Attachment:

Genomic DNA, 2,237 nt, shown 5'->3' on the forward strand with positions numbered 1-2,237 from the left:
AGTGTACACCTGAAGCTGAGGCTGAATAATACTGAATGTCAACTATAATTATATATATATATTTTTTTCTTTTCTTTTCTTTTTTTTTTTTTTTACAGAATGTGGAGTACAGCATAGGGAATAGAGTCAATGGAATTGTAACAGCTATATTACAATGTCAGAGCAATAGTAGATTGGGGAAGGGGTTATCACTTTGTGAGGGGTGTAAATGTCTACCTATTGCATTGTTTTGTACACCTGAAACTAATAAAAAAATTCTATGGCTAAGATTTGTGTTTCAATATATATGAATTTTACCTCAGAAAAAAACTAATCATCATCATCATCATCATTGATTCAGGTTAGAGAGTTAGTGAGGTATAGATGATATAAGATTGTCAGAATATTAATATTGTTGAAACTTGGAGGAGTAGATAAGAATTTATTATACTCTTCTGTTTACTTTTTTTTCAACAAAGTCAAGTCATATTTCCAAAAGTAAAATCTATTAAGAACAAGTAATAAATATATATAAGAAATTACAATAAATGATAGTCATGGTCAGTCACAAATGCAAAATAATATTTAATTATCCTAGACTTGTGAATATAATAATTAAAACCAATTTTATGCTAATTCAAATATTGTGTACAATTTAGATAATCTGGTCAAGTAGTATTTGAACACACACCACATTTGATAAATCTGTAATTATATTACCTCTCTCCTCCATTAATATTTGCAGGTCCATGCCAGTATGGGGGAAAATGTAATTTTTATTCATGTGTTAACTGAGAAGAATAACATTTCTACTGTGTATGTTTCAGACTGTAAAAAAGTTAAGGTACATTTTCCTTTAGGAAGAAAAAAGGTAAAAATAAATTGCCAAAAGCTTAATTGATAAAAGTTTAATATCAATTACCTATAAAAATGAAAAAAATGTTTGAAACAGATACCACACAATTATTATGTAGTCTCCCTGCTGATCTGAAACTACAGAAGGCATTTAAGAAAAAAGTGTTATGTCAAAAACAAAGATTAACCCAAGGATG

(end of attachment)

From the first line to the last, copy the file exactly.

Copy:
Genomic DNA, 2,237 nt, shown 5'->3' on the forward strand with positions numbered 1-2,237 from the left:
AGTGTACACCTGAAGCTGAGGCTGAATAATACTGAATGTCAACTATAATTATATATATATATTTTTTTCTTTTCTTTTCTTTTTTTTTTTTTTTACAGAATGTGGAGTACAGCATAGGGAATAGAGTCAATGGAATTGTAACAGCTATATTACAATGTCAGAGCAATAGTAGATTGGGGAAGGGGTTATCACTTTGTGAGGGGTGTAAATGTCTACCTATTGCATTGTTTTGTACACCTGAAACTAATAAAAAAATTCTATGGCTAAGATTTGTGTTTCAATATATATGAATTTTACCTCAGAAAAAAACTAATCATCATCATCATCATCATTGATTCAGGTTAGAGAGTTAGTGAGGTATAGATGATATAAGATTGTCAGAATATTAATATTGTTGAAACTTGGAGGAGTAGATAAGAATTTATTATACTCTTCTGTTTACTTTTTTTTCAACAAAGTCAAGTCATATTTCCAAAAGTAAAATCTATTAAGAACAAGTAATAAATATATATAAGAAATTACAATAAATGATAGTCATGGTCAGTCACAAATGCAAAATAATATTTAATTATCCTAGACTTGTGAATATAATAATTAAAACCAATTTTATGCTAATTCAAATATTGTGTACAATTTAGATAATCTGGTCAAGTAGTATTTGAACACACACCACATTTGATAAATCTGTAATTATATTACCTCTCTCCTCCATTAATATTTGCAGGTCCATGCCAGTATGGGGGAAAATGTAATTTTTATTCATGTGTTAACTGAGAAGAATAACATTTCTACTGTGTATGTTTCAGACTGTAAAAAAGTTAAGGTACATTTTCCTTTAGGAAGAAAAAAGGTAAAAATAAATTGCCAAAAGCTTAATTGATAAAAGTTTAATATCAATTACCTATAAAAATGAAAAAAATGTTTGAAACAGATACCACACAATTATTATGTAGTCTCCCTGCTGATCTGAAACTACAGAAGGCATTTAAGAAAAAAGTGTTATGTCAAAAACAAAGATTAACCCAAGGATG